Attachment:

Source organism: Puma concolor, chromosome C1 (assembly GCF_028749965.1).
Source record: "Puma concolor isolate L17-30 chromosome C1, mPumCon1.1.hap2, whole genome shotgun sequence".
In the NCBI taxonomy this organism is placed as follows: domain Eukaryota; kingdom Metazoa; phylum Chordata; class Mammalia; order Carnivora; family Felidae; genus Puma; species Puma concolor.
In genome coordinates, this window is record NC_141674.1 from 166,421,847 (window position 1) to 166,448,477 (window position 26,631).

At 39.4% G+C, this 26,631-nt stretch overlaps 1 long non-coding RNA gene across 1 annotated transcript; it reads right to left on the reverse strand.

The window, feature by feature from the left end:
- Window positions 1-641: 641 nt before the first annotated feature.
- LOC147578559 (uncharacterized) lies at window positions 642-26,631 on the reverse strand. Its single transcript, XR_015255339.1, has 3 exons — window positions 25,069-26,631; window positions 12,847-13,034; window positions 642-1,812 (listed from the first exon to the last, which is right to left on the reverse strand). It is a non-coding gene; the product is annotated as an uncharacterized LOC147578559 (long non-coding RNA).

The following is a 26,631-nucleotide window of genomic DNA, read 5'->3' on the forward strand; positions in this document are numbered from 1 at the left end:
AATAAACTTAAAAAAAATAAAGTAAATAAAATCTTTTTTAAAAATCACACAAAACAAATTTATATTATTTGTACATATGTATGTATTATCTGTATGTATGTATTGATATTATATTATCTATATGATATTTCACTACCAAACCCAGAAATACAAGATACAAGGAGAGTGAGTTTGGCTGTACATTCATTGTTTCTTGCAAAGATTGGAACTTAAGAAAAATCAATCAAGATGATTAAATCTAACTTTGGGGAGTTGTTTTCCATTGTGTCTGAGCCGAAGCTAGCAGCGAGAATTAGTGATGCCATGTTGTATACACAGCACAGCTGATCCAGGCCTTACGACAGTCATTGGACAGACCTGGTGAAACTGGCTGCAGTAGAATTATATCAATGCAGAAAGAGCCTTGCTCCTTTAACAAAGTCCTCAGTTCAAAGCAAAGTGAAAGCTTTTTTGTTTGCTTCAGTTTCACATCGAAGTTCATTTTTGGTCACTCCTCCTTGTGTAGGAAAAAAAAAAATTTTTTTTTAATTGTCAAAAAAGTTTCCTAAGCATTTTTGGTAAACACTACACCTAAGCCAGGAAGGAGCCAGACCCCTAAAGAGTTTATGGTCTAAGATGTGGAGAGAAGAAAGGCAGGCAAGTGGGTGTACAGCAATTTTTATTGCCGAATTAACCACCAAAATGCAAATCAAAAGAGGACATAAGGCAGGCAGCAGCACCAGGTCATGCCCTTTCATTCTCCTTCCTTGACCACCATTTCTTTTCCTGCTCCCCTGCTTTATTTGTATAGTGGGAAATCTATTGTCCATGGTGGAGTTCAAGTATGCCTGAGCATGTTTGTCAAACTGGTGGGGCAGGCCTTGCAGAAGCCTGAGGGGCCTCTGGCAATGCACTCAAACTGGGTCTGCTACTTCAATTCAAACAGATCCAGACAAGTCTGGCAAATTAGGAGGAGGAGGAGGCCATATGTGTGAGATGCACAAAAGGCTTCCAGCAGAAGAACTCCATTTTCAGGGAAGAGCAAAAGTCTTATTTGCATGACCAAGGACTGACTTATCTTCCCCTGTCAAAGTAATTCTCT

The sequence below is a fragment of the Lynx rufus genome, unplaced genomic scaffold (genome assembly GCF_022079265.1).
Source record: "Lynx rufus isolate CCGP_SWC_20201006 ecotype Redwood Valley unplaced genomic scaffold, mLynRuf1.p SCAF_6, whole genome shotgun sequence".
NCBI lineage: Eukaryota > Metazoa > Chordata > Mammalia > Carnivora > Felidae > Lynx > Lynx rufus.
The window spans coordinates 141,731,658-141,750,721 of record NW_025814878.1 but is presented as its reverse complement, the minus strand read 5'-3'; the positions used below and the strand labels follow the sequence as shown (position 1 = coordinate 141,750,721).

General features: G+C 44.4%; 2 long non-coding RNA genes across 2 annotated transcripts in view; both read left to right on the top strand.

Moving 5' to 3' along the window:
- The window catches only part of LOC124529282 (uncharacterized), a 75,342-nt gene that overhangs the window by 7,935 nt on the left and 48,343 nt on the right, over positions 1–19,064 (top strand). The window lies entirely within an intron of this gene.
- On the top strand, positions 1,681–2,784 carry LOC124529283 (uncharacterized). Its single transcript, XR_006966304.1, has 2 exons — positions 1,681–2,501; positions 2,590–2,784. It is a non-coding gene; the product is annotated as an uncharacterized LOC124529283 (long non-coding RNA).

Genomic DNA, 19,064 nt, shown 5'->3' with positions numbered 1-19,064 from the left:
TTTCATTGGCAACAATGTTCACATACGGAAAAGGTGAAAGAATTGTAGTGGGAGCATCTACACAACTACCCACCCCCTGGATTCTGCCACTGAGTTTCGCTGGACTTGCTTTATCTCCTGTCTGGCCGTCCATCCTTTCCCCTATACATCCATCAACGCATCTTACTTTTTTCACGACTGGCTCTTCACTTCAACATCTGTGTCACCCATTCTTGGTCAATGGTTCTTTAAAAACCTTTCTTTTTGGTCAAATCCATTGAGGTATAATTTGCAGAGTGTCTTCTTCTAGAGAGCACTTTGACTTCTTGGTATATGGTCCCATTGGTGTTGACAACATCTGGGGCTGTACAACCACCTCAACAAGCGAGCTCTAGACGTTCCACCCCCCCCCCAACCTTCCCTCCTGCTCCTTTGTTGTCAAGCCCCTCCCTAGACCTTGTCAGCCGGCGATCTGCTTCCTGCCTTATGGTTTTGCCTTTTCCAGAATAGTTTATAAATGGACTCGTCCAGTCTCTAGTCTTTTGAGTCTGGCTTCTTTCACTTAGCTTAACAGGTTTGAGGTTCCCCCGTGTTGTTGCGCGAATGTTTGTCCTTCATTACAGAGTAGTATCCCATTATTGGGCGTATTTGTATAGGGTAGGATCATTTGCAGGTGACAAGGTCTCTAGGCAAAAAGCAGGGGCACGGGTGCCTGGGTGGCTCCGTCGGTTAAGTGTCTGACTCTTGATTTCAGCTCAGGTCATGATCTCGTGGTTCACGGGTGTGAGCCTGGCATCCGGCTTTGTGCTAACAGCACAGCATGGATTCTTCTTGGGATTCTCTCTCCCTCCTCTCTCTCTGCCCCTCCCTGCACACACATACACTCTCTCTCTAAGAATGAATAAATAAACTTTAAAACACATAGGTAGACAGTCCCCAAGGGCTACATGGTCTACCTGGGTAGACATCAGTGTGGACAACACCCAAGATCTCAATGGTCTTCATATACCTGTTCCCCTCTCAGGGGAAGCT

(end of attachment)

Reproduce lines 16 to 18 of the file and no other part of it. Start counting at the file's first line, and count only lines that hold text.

Moving 5' to 3' along the window:
- The window catches only part of LOC124529282 (uncharacterized), a 75,342-nt gene that overhangs the window by 7,935 nt on the left and 48,343 nt on the right, over positions 1–19,064 (top strand). The window lies entirely within an intron of this gene.
- On the top strand, positions 1,681–2,784 carry LOC124529283 (uncharacterized). Its single transcript, XR_006966304.1, has 2 exons — positions 1,681–2,501; positions 2,590–2,784. It is a non-coding gene; the product is annotated as an uncharacterized LOC124529283 (long non-coding RNA).